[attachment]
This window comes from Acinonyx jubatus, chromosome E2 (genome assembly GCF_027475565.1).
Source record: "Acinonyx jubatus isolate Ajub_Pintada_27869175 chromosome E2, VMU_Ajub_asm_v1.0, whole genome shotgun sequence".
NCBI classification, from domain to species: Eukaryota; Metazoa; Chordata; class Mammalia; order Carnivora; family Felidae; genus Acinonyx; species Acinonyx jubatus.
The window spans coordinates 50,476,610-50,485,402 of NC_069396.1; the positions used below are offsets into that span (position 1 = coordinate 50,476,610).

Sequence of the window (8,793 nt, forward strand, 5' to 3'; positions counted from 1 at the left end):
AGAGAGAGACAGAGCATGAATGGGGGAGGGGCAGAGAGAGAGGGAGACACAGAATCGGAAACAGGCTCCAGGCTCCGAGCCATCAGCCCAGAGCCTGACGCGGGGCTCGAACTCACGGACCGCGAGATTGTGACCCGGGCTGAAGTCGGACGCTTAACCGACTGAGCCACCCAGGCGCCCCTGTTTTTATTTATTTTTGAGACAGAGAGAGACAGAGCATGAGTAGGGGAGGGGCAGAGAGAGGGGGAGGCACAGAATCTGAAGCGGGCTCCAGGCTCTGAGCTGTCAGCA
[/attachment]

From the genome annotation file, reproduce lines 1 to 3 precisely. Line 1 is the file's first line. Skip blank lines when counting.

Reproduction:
This window comes from Acinonyx jubatus, chromosome E2 (genome assembly GCF_027475565.1).
Source record: "Acinonyx jubatus isolate Ajub_Pintada_27869175 chromosome E2, VMU_Ajub_asm_v1.0, whole genome shotgun sequence".
NCBI classification, from domain to species: Eukaryota; Metazoa; Chordata; class Mammalia; order Carnivora; family Felidae; genus Acinonyx; species Acinonyx jubatus.